Archaeologist Mark McCoy: Evidence of first chief indicates Pacific islanders invented a new society on city they built of coral and basalt

SMU Research

Originally Posted: October 18, 2016

New analysis of chief’s tomb suggests island’s monumental structures are earliest evidence of chiefdom in Pacific — yielding new keys to how societies emerge and evolve

New dating on the stone buildings of Nan Madol suggests the ancient coral reef capital in the Pacific Ocean was the earliest among the islands to be ruled by a single chief.

The discovery makes Nan Madol a key locale for studying how ancient human societies evolved from simple societies to more complex societies, said archaeologist Mark D. McCoy, Southern Methodist University, Dallas. McCoy led the discovery team.

The finding was uncovered as part of a National Geographic expedition to study the monumental tomb said to belong to the first chief of the island of Pohnpei.

McCoy deployed uranium series dating to determine that when the tomb was built it was one-of-a-kind, making it the first monumental scaled burial site on the remote islands of the Pacific.

The discovery enables archaeologists to study more precisely how societies transform to more and more complex and hierarchical systems, said McCoy, an expert in landscape archaeology and monumental architecture and ideology in the Pacific Islands.

“The kind of society that we live in today, it wasn’t born last year, or even 100 years ago,” McCoy said. “It has its roots in a pre-modern era like Nan Madol where you have a king or chief. These islanders invented a new kind of society — that is a socially creative achievement. The idea of chiefs, someone in charge, is not a new thing, but it’s an extremely important precursor. We know tribes and bands predate chiefdoms and states. But it’s not a straight line. By looking at these intermediate stages we get insight into that social phenomenon.”

The analysis is the first time uranium-thorium series dating, which is significantly more precise than previously used radiocarbon dating, was deployed to calculate the age of the stone buildings that make up the famous site of Nan Madol (pronounced Nehn Muh-DOLL) – the former capital of the island of Pohnpei.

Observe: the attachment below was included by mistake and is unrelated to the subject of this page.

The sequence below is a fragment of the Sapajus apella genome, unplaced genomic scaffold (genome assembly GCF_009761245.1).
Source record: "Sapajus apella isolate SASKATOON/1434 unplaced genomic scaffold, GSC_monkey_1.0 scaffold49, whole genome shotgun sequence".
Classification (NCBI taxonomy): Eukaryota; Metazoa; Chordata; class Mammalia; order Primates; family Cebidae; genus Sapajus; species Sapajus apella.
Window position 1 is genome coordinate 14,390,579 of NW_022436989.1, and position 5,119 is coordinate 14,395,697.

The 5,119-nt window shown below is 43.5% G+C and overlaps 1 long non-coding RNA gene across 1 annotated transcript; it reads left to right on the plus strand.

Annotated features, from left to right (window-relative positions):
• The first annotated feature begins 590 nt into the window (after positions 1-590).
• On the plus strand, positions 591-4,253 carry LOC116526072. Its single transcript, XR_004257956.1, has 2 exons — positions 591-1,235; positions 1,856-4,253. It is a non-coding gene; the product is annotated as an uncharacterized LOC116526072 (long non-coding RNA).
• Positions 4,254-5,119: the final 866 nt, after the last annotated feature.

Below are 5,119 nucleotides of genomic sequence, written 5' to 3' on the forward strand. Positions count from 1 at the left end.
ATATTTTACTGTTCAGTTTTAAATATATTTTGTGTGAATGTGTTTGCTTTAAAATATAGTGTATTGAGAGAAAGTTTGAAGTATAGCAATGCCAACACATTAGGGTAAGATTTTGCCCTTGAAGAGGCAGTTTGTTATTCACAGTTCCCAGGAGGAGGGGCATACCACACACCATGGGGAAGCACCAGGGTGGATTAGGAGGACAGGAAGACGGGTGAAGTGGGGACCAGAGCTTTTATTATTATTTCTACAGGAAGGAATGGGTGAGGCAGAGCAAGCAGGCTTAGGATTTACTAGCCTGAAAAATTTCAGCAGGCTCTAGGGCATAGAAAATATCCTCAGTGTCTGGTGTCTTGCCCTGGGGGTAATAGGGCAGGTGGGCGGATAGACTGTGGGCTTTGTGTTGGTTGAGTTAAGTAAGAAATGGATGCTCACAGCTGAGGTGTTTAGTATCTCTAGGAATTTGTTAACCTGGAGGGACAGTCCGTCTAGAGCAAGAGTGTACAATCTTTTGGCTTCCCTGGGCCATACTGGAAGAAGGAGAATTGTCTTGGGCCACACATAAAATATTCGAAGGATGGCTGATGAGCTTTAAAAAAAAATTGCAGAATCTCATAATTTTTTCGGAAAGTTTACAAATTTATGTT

“The thing that makes this case special is Nan Madol happened in isolation, it happened very recently, and we have multiple lines of evidence, including oral histories to support the analysis,” McCoy said. ”And because it’s an island we can be much more specific about the natural resources, the population, all the things that are more difficult when people are on a continent and all connected. So we can understand it with a lot more precision.”

Nan Madol, which UNESCO this year named a World Heritage Site, was previously dated as being established in A.D. 1300. McCoy’s team narrowed that to just a 20-year window more than 100 years earlier, from 1180 to 1200.

The finding pushes back even earlier the establishment of the powerful dynasty of Saudeleur chiefs who asserted authority over the island society for more than 1,000 years. READ MORE

Dale Winkler, Shuler Museum of Paleontology, featured in a series of essays on the Trinity Project, published on Frontburner

D Magazine, Frontburner

Originally Posted: October 11, 2016

In addition to Pioneer Cemetery, there’s another quiet space in Dallas that holds the bones of ancestors: the Shuler Museum of Paleontology, located on the SMU campus. The Shuler Museum has no fully assembled skeletons of prehistoric carnivores on premises or other dazzling displays (though the day I visited, there was a stack of giant turtle shells in plaster jackets in the hallway, outside the entrance). For one, the museum is a shoebox of a space located on the basement floor of the Earth Sciences building. There isn’t the room for that sort of thing. Second, the fossils here function as teaching and research collections. A casual visit from a non-expert like me requires an appointment and a great amount of patience from the host, which I received in abundance from vertebrate paleontologist and museum director Dale A. Winkler.

The museum is arranged library-style with mastodon tusks and similar large bones laid out neatly on gray industrial shelving, while smaller specimens — teeth, small bone, shell, scute, and more — are held in cabinets with pullout trays lined in soft material and organized by collection. The occasion for my visit was to view those specimens described by Bob H. Slaughter and others in the 1962 report “The Hill-Shuler Local Faunas of the Upper Trinity River, Dallas and Denton Counties, Texas.”

My questions, then as now, are basic: what kinds of animal roamed the area now known as the Great Trinity Forest? What kinds of plants and trees were present? What was the climate like? How was the Trinity River floodplain formed?

Answers to these questions can be supplied in part because there’s a fossil record, thanks to the efforts of Winkler, Slaughter, and Ellis W. Shuler, the person for whom the museum is named. Shuler was hired by SMU in 1915, the year it opened, to teach geology and related courses. He served as head of the Geology Department and Dean of Graduate Studies until his retirement, in 1953.